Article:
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News (7)

Unions call for public control over private prisons

: Unions are calling for public control over private prisons after outsourcing giant G4S is permanently stripped of its contract to run the troubled HMP Birmingham. “For the Prison Officers’ Association, the return of Birmingham to the public sector was welcome. ‘We have campaigned tirelessly since it was wrongly privatised in 2011 to have it returned to the state,’ POA chair Mark Fairhurst said. ‘The more recent events enabled us to pressurise the government into making what is undoubtedly the correct decision for staff, prisoners and the taxpayer.’ But Fairhurst said other private prisons must follow suit. ‘The obsession this Tory Government has to outsource and privatise public sector work must cease. It is obvious that when you put profits above safety you sow the seeds of disorder, mismanagement, cover ups and misery.’”

Source: The Big Issue

G4S stripped of contract to run Birmingham prison

G4S is to be permanently stripped of its contract to run Birmingham prison after the government was forced to take control of the failing jail. The Ministry of Justice took the unprecedented step of seizing control of the prison last August, removing its governor and moving out hundreds of prisoners, hours before a severely critical report was published by the prisons inspectorate.

Source: the Guardian

Private contractors paid millions to run UK detention centres

The British government has paid hundreds of millions of pounds to private contractors to run its detention facilities, but no one knows for certain just how profitable the industry is. “One of the 10 UK facilities is run by Her Majesty’s Prison and Probation Service, but the rest are contracted out to outsourcing firms G4S, Mitie, Serco and the US-owned GEO Group. (…) Commercial confidentiality agreements mean the Home Office and outsourcing companies are not obliged to publish detailed financial information about immigration detention centers in the UK. But figures released under freedom of information laws and published on the government’s Contracts Finder website show the value of some contracts when they were awarded. (…) The profitability of detention facilities has proved to be a contentious issue for the contractors. A Guardian investigation last year pointed to a 20.7% profit margin at the G4S-owned Brook House in 2016, while at Tinsley House the margin was 41.5%. (…) GEO Group, which operates Dungavel House, Scotland’s only detention center, may be making up to 30% profits on its contract, according to an analysis by Corporate Watch.”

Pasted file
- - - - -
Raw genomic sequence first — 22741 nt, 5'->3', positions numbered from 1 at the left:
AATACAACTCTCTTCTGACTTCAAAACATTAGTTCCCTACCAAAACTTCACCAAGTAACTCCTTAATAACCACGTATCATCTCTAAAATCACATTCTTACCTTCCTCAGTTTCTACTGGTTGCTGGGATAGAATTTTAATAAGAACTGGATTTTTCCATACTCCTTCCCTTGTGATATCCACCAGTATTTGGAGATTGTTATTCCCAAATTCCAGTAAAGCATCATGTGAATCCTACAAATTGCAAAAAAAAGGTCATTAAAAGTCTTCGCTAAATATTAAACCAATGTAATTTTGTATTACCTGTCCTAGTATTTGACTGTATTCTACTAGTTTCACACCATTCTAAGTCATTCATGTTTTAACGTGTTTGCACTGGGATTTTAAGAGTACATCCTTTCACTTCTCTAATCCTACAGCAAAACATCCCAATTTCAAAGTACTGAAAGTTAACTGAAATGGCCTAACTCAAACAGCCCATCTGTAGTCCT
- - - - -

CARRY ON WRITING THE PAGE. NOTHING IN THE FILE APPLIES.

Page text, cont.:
Scrapping plans to build new private prisons

Labour Shadow Home Secretary Richard Burgon has set out his party’s position on tackling the prisons crisis, calling on the government to fund a five point plan, including scrapping plans to build new private prisons. “In the case of HMP Birmingham, the jail was taken out of the hands of its private operator, G4S, and returned to state control for at least six months as officials battle to reduce violence, drug use and disorder.”

Privatisation and austerity combined in prison crisis

On 20 August the UK government was forced to take back control of a privatised prison in Birmingham in central England following a damning report by the prisons inspectorate. The prison had been run since 2011 by the G4S group, one of three multinationals that run 14 prisons in England.

Source: www.epsu.org

The failures of privatization have become undisguisable

The failures of privatization “have long been evident. But in 2018, with the renationalization of Birmingham Prison and the East Coast Main Line, they have become undisguisable.” In March 2011, officials boasted that the privatization of the prison to G4S would “would deliver ‘innovation, efficiency and better value for money’ without ‘compromising standards.’ Seven years later, such lofty ambitions appear risible.” Nor are problems confined to Birmingham. “Britain's ‘inhumane’ prisons are crumbling, with a backlog of 80,000 repair jobs. (…) Latest figures show around a third of repairs are contracted out to private firm Amey. Almost all the rest were under Carillion and now handled by Government. Shadow Justice Secretary Richard Burgon called it a ‘disaster’ of privatization. He said: ‘It's the disastrous effect of the Tory privatization obsession. The contract for maintenance works, worth hundreds of millions, failed to deliver savings promised.’”

Source: www.newstatesman.com